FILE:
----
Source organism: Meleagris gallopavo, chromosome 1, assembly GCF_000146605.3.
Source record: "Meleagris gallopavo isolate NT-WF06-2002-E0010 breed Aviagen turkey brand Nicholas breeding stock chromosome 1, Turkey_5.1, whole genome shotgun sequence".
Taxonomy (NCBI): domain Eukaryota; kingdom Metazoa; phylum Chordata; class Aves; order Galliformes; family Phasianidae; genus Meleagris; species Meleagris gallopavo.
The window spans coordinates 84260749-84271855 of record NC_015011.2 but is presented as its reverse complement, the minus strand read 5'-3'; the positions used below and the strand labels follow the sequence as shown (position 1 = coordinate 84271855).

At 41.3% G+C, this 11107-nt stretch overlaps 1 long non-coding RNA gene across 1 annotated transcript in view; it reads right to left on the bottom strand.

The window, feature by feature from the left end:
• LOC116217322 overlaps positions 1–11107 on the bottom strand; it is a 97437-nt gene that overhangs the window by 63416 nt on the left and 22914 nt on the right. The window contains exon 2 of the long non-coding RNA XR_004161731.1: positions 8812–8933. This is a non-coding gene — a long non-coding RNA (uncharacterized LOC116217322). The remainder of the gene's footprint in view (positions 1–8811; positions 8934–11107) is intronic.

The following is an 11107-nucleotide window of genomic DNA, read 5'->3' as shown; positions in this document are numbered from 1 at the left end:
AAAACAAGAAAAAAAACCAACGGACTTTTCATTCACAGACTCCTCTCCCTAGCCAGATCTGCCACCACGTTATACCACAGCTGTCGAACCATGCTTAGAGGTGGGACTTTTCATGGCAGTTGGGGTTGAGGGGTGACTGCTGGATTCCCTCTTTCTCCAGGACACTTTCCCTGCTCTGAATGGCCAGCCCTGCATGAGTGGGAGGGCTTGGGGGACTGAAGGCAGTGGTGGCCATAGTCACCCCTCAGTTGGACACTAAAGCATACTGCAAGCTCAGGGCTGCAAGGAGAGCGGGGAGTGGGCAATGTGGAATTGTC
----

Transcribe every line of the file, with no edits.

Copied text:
Source organism: Meleagris gallopavo, chromosome 1, assembly GCF_000146605.3.
Source record: "Meleagris gallopavo isolate NT-WF06-2002-E0010 breed Aviagen turkey brand Nicholas breeding stock chromosome 1, Turkey_5.1, whole genome shotgun sequence".
Taxonomy (NCBI): domain Eukaryota; kingdom Metazoa; phylum Chordata; class Aves; order Galliformes; family Phasianidae; genus Meleagris; species Meleagris gallopavo.
The window spans coordinates 84260749-84271855 of record NC_015011.2 but is presented as its reverse complement, the minus strand read 5'-3'; the positions used below and the strand labels follow the sequence as shown (position 1 = coordinate 84271855).

At 41.3% G+C, this 11107-nt stretch overlaps 1 long non-coding RNA gene across 1 annotated transcript in view; it reads right to left on the bottom strand.

The window, feature by feature from the left end:
• LOC116217322 overlaps positions 1–11107 on the bottom strand; it is a 97437-nt gene that overhangs the window by 63416 nt on the left and 22914 nt on the right. The window contains exon 2 of the long non-coding RNA XR_004161731.1: positions 8812–8933. This is a non-coding gene — a long non-coding RNA (uncharacterized LOC116217322). The remainder of the gene's footprint in view (positions 1–8811; positions 8934–11107) is intronic.

The following is an 11107-nucleotide window of genomic DNA, read 5'->3' as shown; positions in this document are numbered from 1 at the left end:
AAAACAAGAAAAAAAACCAACGGACTTTTCATTCACAGACTCCTCTCCCTAGCCAGATCTGCCACCACGTTATACCACAGCTGTCGAACCATGCTTAGAGGTGGGACTTTTCATGGCAGTTGGGGTTGAGGGGTGACTGCTGGATTCCCTCTTTCTCCAGGACACTTTCCCTGCTCTGAATGGCCAGCCCTGCATGAGTGGGAGGGCTTGGGGGACTGAAGGCAGTGGTGGCCATAGTCACCCCTCAGTTGGACACTAAAGCATACTGCAAGCTCAGGGCTGCAAGGAGAGCGGGGAGTGGGCAATGTGGAATTGTC